Active Listening Effective Speaking
  • Make eye contact with the speaker.
  • Nod, smile, and use other friendly body language.
  • Look interested and lean in or sit close.
  • Think carefully about the speaker's key points.
  • Ask clarifying questions to clear up confusion (e.g., Do you mean...?; Could you please explain your thinking?).
  • Take notes, if helpful.
  • Speak clearly and loudly enough so that all group members can hear.
  • Take turns talking so only one person speaks at a time.
  • Address one another respectfully.
  • Stay on topic.
  • Wait for pauses to enter the discussion and avoid interrupting.
  • Adopt a positive tone and manner.
  • Monitor the amount of talking you are doing. (Are you talking enough? Too much?)
  • Stick to the point currently under discussion. Make notes about ideas you want to come back to.
from: Jackson, Sue. The 10 Discovery Series: Inquiry Club Guide, Scholastic Education, 2012, p. 13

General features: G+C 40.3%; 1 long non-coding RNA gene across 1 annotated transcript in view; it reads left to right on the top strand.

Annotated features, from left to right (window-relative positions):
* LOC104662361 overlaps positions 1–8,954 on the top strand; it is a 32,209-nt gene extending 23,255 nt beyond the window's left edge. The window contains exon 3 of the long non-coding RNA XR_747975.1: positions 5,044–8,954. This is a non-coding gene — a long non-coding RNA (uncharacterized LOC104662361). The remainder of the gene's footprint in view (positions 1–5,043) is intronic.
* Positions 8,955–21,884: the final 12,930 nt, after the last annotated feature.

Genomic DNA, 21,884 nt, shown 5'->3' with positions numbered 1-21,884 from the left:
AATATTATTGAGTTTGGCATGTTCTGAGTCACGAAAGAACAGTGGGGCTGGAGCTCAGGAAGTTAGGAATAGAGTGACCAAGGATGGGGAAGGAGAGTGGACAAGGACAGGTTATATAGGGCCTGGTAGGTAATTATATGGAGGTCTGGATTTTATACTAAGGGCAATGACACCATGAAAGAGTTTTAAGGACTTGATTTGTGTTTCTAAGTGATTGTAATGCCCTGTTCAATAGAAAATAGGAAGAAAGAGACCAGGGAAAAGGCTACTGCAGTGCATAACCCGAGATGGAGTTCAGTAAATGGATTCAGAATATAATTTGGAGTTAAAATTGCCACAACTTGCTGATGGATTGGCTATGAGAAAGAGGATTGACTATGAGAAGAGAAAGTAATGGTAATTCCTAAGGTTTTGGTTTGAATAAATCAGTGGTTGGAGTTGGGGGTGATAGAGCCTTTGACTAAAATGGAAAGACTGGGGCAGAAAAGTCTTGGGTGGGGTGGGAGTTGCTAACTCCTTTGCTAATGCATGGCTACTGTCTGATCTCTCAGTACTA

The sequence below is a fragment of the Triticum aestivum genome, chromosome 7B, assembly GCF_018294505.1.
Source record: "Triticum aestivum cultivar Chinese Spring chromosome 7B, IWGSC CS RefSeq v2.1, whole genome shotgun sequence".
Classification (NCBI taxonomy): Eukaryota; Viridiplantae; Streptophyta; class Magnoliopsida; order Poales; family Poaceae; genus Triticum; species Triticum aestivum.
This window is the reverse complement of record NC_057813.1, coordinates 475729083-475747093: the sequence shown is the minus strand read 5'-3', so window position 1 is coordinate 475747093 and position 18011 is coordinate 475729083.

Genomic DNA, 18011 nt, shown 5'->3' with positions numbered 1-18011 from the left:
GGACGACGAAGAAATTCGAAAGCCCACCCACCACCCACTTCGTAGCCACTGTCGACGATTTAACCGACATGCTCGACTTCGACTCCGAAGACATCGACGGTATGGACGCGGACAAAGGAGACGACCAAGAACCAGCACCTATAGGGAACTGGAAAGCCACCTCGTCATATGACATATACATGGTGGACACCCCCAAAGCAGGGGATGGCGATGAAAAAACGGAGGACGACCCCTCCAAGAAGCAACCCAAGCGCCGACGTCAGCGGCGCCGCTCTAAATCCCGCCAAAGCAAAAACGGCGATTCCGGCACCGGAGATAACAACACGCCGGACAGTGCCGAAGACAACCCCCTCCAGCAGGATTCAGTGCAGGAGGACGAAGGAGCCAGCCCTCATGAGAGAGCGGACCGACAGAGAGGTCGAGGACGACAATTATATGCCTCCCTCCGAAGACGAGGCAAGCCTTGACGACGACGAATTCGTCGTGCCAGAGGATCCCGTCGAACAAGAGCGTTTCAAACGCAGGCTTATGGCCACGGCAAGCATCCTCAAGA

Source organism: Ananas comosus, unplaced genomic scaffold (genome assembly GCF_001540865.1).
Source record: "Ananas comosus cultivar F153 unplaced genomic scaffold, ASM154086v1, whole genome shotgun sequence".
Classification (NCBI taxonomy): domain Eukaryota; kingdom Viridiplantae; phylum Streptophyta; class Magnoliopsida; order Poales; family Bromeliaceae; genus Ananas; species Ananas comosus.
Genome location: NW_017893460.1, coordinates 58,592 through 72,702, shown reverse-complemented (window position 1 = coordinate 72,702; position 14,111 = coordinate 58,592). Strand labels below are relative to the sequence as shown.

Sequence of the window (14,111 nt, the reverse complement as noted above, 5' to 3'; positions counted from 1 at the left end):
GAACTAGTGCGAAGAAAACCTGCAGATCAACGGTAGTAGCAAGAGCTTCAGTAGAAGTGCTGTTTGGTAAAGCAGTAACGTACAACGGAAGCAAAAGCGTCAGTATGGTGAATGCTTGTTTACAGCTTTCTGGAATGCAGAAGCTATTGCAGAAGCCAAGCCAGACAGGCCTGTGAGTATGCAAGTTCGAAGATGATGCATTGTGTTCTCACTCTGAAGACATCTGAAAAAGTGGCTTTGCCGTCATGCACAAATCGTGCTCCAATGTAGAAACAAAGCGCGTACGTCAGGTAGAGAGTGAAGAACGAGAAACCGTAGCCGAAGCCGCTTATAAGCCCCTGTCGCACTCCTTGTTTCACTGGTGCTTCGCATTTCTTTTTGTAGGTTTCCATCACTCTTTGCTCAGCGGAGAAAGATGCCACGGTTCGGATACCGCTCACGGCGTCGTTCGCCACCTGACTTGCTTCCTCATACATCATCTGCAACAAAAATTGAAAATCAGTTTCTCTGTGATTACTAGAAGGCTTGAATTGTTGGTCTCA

Once you establish guidelines for productive communication, introduce activities where classmates get to know each other on a more personal level. These activities involve interactions between peers, not just a partner. They can be completed early in, or throughout the school year to help students recognize and appreciate the diverse range of learners in the classroom.

People Bingo Stand on the Line Placemat
This activity helps to build a collaborative classroom climate as students try to discover new information about classmates. This strategy enables students to see similarities and differences between themselves and others. The placemat strategy enables students to record their thinking individually, to discuss the topic in an organized way, and then to use cooperative skills to come to consensus.
  1. Instruct students to mingle with the group to find one person in the class to fit each category on their People Bingo sheet (e.g., has a brother or sister, likes to listen to music, enjoys watching movies, has a favourite web-site, loves to read books, has a fear of spiders, has an unusual hobby, likes to write, doesn't like pizza). They should introduce themselves and find out something new about a classmate.
  2. The first student to fill all the squares with names yells "Bingo".
  1. Have students stand in a line.